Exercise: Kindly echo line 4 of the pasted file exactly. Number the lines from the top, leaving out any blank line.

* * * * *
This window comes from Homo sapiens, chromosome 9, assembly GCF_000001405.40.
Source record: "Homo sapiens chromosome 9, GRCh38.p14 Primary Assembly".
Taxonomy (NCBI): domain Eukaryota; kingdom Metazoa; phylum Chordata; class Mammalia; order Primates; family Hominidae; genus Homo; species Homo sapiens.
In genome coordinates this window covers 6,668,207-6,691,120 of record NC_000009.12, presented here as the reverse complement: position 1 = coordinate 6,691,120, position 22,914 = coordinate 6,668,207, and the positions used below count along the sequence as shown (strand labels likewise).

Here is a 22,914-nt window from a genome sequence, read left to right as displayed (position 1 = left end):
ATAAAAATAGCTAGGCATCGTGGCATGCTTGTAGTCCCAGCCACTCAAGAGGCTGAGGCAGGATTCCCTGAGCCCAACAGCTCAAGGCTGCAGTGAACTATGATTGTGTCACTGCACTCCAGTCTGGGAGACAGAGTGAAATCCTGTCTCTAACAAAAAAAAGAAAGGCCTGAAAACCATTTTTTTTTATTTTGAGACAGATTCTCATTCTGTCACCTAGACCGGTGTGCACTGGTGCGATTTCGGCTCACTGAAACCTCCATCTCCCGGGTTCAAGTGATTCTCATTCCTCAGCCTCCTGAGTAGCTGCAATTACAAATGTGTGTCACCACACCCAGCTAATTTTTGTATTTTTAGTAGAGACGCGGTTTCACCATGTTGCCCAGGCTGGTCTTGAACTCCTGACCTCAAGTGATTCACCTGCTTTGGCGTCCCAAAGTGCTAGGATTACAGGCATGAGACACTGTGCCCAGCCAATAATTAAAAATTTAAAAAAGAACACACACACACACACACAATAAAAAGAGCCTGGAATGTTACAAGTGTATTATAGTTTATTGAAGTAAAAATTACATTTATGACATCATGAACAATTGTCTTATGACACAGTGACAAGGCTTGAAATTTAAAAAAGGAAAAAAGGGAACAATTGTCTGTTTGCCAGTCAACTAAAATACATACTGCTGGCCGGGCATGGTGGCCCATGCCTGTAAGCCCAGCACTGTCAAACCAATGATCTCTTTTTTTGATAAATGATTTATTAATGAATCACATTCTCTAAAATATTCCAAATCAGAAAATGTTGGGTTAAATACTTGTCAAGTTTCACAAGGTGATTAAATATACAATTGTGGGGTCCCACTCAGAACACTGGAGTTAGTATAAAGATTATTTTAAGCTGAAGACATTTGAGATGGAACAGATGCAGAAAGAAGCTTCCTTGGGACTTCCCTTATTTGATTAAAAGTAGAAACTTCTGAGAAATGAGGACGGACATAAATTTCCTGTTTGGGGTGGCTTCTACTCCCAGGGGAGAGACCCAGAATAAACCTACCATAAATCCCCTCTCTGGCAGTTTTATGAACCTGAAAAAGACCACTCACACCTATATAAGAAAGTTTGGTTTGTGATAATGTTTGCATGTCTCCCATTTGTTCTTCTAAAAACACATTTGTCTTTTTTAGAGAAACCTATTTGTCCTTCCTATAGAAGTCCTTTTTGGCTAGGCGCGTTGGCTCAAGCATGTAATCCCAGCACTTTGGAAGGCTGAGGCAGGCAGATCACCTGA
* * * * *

In genome coordinates this window covers 6,668,207-6,691,120 of record NC_000009.12, presented here as the reverse complement: position 1 = coordinate 6,691,120, position 22,914 = coordinate 6,668,207, and the positions used below count along the sequence as shown (strand labels likewise).